Case study

Civil Service apprentice: Ayath Ullah

Ayath Ullah, who has an enforcement and compliance role in HMRC, talks about his experience of being a Civil Service apprentice.

Ayath Ullah, a civil service apprentice
Ayath Ullah, an apprentice in the civil service working at HM Revenue & Customs.

Ayath Ullah from Central London, aged 19, has an enforcement & compliance role for the Planning Governance & Capability group at HM Revenue & Customs (HMRC).

Ayath says:

This is a real alternative to a university education and I am constantly learning new things every day. I resigned from a job in the City to join the scheme because I knew it was one of the best on the market to develop myself from an early age and set a good foundation for a fruitful career in the Civil Service.

The Civil Service is a vibrant and dynamic place to work and very few employers can match what it has to offer - both in terms of breadth and depth of experience. No 2 days are ever the same and every day brings with it a unique set of challenges. I also get to meet some fascinating people, from those who deliver frontline services, to the public at our enquiry centres, to those who are ultimately responsible for approving high value contracts like the Crown Commercial Representatives. I recently met a colleague who’s retired after 48 years of service and that in itself is a testament to the type of employer the Civil Service is.

Through my quality assurance work; I go home every day knowing that the taxpayer is getting value for money from our spending/investment.

During his apprenticeship, Ayath has taken the opportunity to:

  • help to commission new learning products for our tax professionals and facilitate the review of Tax Professional Learning Products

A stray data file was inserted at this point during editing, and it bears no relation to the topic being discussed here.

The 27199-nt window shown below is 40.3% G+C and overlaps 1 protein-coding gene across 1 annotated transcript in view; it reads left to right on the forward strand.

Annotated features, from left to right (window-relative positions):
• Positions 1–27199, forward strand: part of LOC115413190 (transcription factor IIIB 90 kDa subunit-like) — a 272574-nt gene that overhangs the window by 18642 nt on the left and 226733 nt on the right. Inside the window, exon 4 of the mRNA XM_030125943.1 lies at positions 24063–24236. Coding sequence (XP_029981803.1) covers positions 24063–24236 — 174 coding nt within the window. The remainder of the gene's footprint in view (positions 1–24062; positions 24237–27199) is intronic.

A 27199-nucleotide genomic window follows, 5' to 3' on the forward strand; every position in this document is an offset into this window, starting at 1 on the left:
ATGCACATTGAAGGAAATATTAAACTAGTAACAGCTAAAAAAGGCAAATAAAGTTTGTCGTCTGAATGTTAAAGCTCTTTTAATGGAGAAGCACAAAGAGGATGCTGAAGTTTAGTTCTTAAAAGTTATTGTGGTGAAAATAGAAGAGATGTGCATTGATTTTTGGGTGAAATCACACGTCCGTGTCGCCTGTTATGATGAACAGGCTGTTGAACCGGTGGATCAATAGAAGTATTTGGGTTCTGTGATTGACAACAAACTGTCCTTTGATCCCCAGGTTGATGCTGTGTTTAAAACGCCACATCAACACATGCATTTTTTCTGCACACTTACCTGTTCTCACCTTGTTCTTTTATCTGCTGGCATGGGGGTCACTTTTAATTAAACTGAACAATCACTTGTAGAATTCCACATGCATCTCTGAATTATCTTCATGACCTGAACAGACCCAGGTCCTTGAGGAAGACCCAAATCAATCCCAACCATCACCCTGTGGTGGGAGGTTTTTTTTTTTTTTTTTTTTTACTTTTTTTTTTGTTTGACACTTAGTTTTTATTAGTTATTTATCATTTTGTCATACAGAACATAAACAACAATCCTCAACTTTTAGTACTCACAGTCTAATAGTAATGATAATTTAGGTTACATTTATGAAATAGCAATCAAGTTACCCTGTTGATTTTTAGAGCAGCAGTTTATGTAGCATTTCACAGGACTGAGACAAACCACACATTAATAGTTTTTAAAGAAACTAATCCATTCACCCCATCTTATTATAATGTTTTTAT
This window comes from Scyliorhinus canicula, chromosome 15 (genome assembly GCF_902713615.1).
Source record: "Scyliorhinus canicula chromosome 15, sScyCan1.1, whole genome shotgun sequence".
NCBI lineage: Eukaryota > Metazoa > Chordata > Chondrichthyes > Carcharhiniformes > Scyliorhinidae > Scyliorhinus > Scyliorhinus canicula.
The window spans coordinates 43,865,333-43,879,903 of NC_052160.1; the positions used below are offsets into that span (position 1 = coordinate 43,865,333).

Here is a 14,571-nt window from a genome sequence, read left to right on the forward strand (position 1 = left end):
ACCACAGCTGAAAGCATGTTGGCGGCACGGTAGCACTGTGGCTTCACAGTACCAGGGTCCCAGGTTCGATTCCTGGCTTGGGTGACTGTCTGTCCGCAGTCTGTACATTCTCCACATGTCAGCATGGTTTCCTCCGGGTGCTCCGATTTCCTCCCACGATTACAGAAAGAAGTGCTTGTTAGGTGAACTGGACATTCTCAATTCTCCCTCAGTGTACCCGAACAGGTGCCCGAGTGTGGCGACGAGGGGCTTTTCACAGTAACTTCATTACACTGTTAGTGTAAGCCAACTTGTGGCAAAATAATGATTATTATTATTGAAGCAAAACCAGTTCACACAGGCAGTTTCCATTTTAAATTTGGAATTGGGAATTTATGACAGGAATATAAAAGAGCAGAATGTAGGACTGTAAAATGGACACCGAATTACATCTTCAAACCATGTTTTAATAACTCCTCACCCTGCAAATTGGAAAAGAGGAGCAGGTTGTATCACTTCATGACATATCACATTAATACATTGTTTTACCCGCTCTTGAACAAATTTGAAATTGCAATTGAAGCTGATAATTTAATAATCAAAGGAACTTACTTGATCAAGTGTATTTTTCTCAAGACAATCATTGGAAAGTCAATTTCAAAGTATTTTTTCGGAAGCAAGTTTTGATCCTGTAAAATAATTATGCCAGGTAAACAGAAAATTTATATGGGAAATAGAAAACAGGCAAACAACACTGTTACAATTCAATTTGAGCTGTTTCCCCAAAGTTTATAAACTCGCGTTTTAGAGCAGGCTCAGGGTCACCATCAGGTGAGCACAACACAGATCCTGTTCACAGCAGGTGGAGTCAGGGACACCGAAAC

• monitor and report on our business performance throughout the year, including quality assurance
  • assist with strategic workforce planning & forecasting
  • develop products, programmes and solutions to help build our capability and continuous professional development
  • produce performance analysis and reports for directors and senior management

Ayath says:

A huge challenge is managing expectations and balancing the workload from different business streams or different managers.

There’s never been a better time to join the Civil Service as it’s going through some of the most radical reforms to date.

For people who are eager to learn and serious about building a career in the public sector there are always opportunities to shine and develop yourself. Joining at a management grade you get responsibility from an early phase of your career.

One of the most important things apprentices bring into the Civil Service is an appetite for doing things differently and that is very much an attitude welcomed by ministers and the head of the Civil Service.

Benefits Ayath found:

  • a structured learning programme from the start every step of the way - including help from line managers, departmental lead or Civil Service Learning staff
  • you get the best of both worlds as you study for qualifications whilst still doing a day job
  • apprentices are very much a talent pipeline, which means the investment made in you is a serious commitment to you from your department
  • it’s a route to success in the fast lane, as long as you perform well

For more information and to register your interest in applying to become an apprentice visit the Civil Service Apprenticeship Schemes page.

Published 13 January 2014